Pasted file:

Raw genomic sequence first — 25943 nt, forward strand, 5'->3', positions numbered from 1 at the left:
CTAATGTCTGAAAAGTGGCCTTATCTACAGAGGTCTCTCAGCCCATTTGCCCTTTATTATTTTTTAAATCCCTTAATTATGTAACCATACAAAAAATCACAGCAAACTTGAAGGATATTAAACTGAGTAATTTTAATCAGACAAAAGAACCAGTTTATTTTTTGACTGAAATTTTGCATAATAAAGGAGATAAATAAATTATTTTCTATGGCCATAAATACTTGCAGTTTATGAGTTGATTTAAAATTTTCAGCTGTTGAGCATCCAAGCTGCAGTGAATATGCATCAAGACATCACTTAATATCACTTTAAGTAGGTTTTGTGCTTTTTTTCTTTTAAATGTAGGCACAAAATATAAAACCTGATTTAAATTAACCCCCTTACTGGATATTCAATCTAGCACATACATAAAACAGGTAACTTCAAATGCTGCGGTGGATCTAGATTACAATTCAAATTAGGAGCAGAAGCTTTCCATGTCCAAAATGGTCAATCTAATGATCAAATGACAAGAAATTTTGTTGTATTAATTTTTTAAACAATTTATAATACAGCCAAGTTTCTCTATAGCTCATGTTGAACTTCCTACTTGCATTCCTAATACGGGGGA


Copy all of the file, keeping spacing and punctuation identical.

Raw genomic sequence first — 25943 nt, forward strand, 5'->3', positions numbered from 1 at the left:
CTAATGTCTGAAAAGTGGCCTTATCTACAGAGGTCTCTCAGCCCATTTGCCCTTTATTATTTTTTAAATCCCTTAATTATGTAACCATACAAAAAATCACAGCAAACTTGAAGGATATTAAACTGAGTAATTTTAATCAGACAAAAGAACCAGTTTATTTTTTGACTGAAATTTTGCATAATAAAGGAGATAAATAAATTATTTTCTATGGCCATAAATACTTGCAGTTTATGAGTTGATTTAAAATTTTCAGCTGTTGAGCATCCAAGCTGCAGTGAATATGCATCAAGACATCACTTAATATCACTTTAAGTAGGTTTTGTGCTTTTTTTCTTTTAAATGTAGGCACAAAATATAAAACCTGATTTAAATTAACCCCCTTACTGGATATTCAATCTAGCACATACATAAAACAGGTAACTTCAAATGCTGCGGTGGATCTAGATTACAATTCAAATTAGGAGCAGAAGCTTTCCATGTCCAAAATGGTCAATCTAATGATCAAATGACAAGAAATTTTGTTGTATTAATTTTTTAAACAATTTATAATACAGCCAAGTTTCTCTATAGCTCATGTTGAACTTCCTACTTGCATTCCTAATACGGGGGA